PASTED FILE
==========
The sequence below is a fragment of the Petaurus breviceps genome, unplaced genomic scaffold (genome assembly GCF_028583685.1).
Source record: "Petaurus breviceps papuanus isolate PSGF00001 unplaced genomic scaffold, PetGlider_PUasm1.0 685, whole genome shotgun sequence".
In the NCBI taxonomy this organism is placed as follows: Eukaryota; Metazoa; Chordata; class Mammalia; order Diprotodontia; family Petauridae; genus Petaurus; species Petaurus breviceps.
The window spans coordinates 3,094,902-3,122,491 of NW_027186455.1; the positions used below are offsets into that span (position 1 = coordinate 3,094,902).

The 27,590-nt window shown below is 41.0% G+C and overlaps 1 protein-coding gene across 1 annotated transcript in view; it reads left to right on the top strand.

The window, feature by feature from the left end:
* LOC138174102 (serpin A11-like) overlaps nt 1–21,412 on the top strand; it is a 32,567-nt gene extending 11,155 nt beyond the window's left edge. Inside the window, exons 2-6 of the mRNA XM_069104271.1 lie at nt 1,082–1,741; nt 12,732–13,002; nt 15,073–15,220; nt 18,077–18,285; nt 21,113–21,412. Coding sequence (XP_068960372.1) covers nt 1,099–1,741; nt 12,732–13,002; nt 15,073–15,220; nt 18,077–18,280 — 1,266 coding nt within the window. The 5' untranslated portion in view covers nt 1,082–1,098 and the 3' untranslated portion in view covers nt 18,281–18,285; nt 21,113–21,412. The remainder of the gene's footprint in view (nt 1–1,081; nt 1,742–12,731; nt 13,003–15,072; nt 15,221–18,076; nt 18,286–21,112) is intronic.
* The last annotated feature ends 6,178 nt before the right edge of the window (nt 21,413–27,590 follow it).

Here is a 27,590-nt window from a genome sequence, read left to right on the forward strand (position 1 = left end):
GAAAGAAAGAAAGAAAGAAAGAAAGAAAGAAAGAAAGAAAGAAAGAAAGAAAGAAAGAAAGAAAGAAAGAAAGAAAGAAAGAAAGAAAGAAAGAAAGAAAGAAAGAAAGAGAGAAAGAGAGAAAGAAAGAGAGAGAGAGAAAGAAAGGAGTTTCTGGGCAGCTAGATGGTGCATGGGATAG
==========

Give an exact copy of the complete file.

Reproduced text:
The sequence below is a fragment of the Petaurus breviceps genome, unplaced genomic scaffold (genome assembly GCF_028583685.1).
Source record: "Petaurus breviceps papuanus isolate PSGF00001 unplaced genomic scaffold, PetGlider_PUasm1.0 685, whole genome shotgun sequence".
In the NCBI taxonomy this organism is placed as follows: Eukaryota; Metazoa; Chordata; class Mammalia; order Diprotodontia; family Petauridae; genus Petaurus; species Petaurus breviceps.
The window spans coordinates 3,094,902-3,122,491 of NW_027186455.1; the positions used below are offsets into that span (position 1 = coordinate 3,094,902).

The 27,590-nt window shown below is 41.0% G+C and overlaps 1 protein-coding gene across 1 annotated transcript in view; it reads left to right on the top strand.

The window, feature by feature from the left end:
* LOC138174102 (serpin A11-like) overlaps nt 1–21,412 on the top strand; it is a 32,567-nt gene extending 11,155 nt beyond the window's left edge. Inside the window, exons 2-6 of the mRNA XM_069104271.1 lie at nt 1,082–1,741; nt 12,732–13,002; nt 15,073–15,220; nt 18,077–18,285; nt 21,113–21,412. Coding sequence (XP_068960372.1) covers nt 1,099–1,741; nt 12,732–13,002; nt 15,073–15,220; nt 18,077–18,280 — 1,266 coding nt within the window. The 5' untranslated portion in view covers nt 1,082–1,098 and the 3' untranslated portion in view covers nt 18,281–18,285; nt 21,113–21,412. The remainder of the gene's footprint in view (nt 1–1,081; nt 1,742–12,731; nt 13,003–15,072; nt 15,221–18,076; nt 18,286–21,112) is intronic.
* The last annotated feature ends 6,178 nt before the right edge of the window (nt 21,413–27,590 follow it).

Here is a 27,590-nt window from a genome sequence, read left to right on the forward strand (position 1 = left end):
GAAAGAAAGAAAGAAAGAAAGAAAGAAAGAAAGAAAGAAAGAAAGAAAGAAAGAAAGAAAGAAAGAAAGAAAGAAAGAAAGAAAGAAAGAAAGAAAGAAAGAAAGAAAGAGAGAAAGAGAGAAAGAAAGAGAGAGAGAGAAAGAAAGGAGTTTCTGGGCAGCTAGATGGTGCATGGGATAG